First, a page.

Author Archives: John LaBrie

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Dr. John LaBrie is the dean of Northeastern University’s College of Professional Studies, which offers bachelor's, master's, and doctoral degrees in a wide variety of disciplines. Dean LaBrie was an adult learner, earning his bachelor’s degree in French part-time from the University of Maine at Fort Kent. He then went on to earn an MSA in management from Saint Michael’s College and an EdD from the University of Pennsylvania.

Courting the international student in a fast-spinning world


In the past several decades, the world has experienced an explosion of student mobility that transcends domestic borders. The United States has benefited greatly from this trend—there were a record 765,000 international students studying at U.S. colleges and universities during the 2011-12 academic year—but this is changing, and quickly. China is spending a quarter trillion dollars a year on its ... Read More »

The key to thriving in higher ed today? Flexibility


To look at the data and read stories in the media, post-secondary education is in trouble. According to the Council of Graduate Schools, enrollments dipped at U.S. graduate schools for both the 2009-2010 and 2010-2011 academic years (the last two years for which there is data). Business and law degrees—those stalwarts of higher ed—have had decreases in applications in recent ... Read More »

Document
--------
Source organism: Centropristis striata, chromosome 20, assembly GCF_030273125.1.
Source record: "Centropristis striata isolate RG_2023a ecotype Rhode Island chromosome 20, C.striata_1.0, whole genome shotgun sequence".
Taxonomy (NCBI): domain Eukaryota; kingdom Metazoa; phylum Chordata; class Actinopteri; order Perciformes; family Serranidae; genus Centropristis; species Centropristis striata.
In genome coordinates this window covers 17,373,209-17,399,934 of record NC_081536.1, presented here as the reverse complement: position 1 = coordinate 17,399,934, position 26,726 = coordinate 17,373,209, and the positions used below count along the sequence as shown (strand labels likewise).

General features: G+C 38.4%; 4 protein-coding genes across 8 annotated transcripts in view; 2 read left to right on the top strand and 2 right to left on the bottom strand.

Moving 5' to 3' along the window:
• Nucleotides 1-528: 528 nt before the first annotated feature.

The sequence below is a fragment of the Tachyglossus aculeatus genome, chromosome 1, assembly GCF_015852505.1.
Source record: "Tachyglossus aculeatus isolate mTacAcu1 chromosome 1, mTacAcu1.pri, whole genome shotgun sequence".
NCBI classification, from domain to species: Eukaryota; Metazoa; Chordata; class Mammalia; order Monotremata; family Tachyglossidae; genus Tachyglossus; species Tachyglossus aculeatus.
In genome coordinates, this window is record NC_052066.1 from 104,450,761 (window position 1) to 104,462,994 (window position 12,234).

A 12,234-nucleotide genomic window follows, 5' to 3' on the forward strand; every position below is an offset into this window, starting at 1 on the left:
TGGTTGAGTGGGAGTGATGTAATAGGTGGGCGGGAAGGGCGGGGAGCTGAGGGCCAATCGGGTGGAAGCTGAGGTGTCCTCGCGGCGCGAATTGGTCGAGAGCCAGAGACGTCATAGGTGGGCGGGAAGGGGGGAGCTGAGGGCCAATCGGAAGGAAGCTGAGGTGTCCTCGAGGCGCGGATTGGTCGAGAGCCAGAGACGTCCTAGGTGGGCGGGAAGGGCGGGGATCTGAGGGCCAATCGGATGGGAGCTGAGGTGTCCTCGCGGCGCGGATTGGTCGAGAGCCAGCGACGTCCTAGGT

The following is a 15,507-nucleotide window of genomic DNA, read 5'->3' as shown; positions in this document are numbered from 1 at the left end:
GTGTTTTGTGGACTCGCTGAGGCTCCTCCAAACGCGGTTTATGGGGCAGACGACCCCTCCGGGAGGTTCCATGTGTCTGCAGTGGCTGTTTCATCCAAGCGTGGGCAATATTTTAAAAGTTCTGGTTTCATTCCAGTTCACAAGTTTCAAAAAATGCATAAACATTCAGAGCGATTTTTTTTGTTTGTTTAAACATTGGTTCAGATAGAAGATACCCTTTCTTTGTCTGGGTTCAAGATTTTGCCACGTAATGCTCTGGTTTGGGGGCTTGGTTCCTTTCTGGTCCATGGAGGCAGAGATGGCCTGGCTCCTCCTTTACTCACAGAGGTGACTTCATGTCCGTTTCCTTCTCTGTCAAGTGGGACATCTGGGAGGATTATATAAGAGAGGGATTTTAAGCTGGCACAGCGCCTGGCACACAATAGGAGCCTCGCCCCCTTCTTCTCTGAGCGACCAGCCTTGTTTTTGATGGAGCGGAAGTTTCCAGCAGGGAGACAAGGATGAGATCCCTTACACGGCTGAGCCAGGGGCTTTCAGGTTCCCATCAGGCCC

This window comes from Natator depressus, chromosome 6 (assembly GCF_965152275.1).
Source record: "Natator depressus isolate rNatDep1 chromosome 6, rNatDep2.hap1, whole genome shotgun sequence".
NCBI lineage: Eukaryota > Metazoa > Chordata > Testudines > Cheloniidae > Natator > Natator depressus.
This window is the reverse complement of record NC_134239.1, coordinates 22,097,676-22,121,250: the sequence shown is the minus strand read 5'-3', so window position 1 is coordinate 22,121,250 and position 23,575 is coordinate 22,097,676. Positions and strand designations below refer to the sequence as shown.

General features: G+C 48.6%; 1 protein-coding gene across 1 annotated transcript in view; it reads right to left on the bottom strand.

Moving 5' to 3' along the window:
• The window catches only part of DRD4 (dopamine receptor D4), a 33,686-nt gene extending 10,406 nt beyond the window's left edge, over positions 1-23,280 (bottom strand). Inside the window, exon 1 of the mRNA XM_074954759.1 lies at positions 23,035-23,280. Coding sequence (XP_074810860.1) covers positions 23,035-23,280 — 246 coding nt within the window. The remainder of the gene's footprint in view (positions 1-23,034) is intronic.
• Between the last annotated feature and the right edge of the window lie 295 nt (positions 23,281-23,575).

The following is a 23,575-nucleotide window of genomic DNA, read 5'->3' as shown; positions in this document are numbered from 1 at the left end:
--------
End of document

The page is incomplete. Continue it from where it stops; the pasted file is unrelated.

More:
An idea whose time has come: online experiential learning


The romantic notion that adults come back to higher education for personal enrichment and self-directed intellectual pursuits does not hold water. After nearly 25 years working with adult students, I have met only a very small number who are pursuing a degree for the pure satisfaction of it. Instead, the vast majority are in it for a better life, which ... Read More »

In Search of Employability: Curricula of the Future, Meet Business


You hear the word “employability” everywhere you go these days, which is no surprise when domestic and international unemployment rates are what they are. Inevitably, the discussion about workers’ readiness for real and beneficial work inevitably turns to the relationship between education and economic development. And although this relationship gets periodically debated, most of the developed and developing world has ... Read More »

Why graduation matters


It was a very strange and difficult week here in Boston last week. The bombings at the Boston Marathon, the ensuing anxiety of the search for the culprits, and the final, surreal climax that brought an entire metropolitan area to a standstill were like nothing we’ve ever experienced—and left us all feeling like something fundamental had changed in our lives. ... Read More »

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